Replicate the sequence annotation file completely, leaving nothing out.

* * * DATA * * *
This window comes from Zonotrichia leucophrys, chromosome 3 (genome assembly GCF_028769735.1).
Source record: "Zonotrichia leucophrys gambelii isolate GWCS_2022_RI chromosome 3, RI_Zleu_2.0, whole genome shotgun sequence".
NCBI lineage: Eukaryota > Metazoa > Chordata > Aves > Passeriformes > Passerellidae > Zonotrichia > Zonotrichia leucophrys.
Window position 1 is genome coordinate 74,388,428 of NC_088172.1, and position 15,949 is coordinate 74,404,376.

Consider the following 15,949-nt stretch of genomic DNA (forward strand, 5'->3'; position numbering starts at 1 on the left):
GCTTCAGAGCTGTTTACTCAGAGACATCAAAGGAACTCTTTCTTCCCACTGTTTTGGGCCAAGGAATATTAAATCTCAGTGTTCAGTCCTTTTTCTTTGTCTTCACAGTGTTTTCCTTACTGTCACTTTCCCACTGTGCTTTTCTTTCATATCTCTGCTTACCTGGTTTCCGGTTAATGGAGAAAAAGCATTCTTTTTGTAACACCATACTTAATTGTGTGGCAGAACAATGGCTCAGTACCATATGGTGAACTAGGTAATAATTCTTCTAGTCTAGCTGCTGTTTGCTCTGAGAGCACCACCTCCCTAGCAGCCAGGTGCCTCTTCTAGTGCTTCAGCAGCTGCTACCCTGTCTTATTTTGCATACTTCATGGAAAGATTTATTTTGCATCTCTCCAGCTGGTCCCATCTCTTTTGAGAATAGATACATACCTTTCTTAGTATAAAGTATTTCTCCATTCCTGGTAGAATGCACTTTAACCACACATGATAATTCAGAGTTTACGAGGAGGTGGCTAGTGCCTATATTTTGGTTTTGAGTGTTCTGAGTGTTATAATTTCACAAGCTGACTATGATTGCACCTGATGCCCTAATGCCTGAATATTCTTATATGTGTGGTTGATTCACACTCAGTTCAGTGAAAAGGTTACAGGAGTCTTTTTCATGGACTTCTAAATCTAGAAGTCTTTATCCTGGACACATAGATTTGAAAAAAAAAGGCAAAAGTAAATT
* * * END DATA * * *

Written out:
This window comes from Zonotrichia leucophrys, chromosome 3 (genome assembly GCF_028769735.1).
Source record: "Zonotrichia leucophrys gambelii isolate GWCS_2022_RI chromosome 3, RI_Zleu_2.0, whole genome shotgun sequence".
NCBI lineage: Eukaryota > Metazoa > Chordata > Aves > Passeriformes > Passerellidae > Zonotrichia > Zonotrichia leucophrys.
Window position 1 is genome coordinate 74,388,428 of NC_088172.1, and position 15,949 is coordinate 74,404,376.

Consider the following 15,949-nt stretch of genomic DNA (forward strand, 5'->3'; position numbering starts at 1 on the left):
GCTTCAGAGCTGTTTACTCAGAGACATCAAAGGAACTCTTTCTTCCCACTGTTTTGGGCCAAGGAATATTAAATCTCAGTGTTCAGTCCTTTTTCTTTGTCTTCACAGTGTTTTCCTTACTGTCACTTTCCCACTGTGCTTTTCTTTCATATCTCTGCTTACCTGGTTTCCGGTTAATGGAGAAAAAGCATTCTTTTTGTAACACCATACTTAATTGTGTGGCAGAACAATGGCTCAGTACCATATGGTGAACTAGGTAATAATTCTTCTAGTCTAGCTGCTGTTTGCTCTGAGAGCACCACCTCCCTAGCAGCCAGGTGCCTCTTCTAGTGCTTCAGCAGCTGCTACCCTGTCTTATTTTGCATACTTCATGGAAAGATTTATTTTGCATCTCTCCAGCTGGTCCCATCTCTTTTGAGAATAGATACATACCTTTCTTAGTATAAAGTATTTCTCCATTCCTGGTAGAATGCACTTTAACCACACATGATAATTCAGAGTTTACGAGGAGGTGGCTAGTGCCTATATTTTGGTTTTGAGTGTTCTGAGTGTTATAATTTCACAAGCTGACTATGATTGCACCTGATGCCCTAATGCCTGAATATTCTTATATGTGTGGTTGATTCACACTCAGTTCAGTGAAAAGGTTACAGGAGTCTTTTTCATGGACTTCTAAATCTAGAAGTCTTTATCCTGGACACATAGATTTGAAAAAAAAAGGCAAAAGTAAATT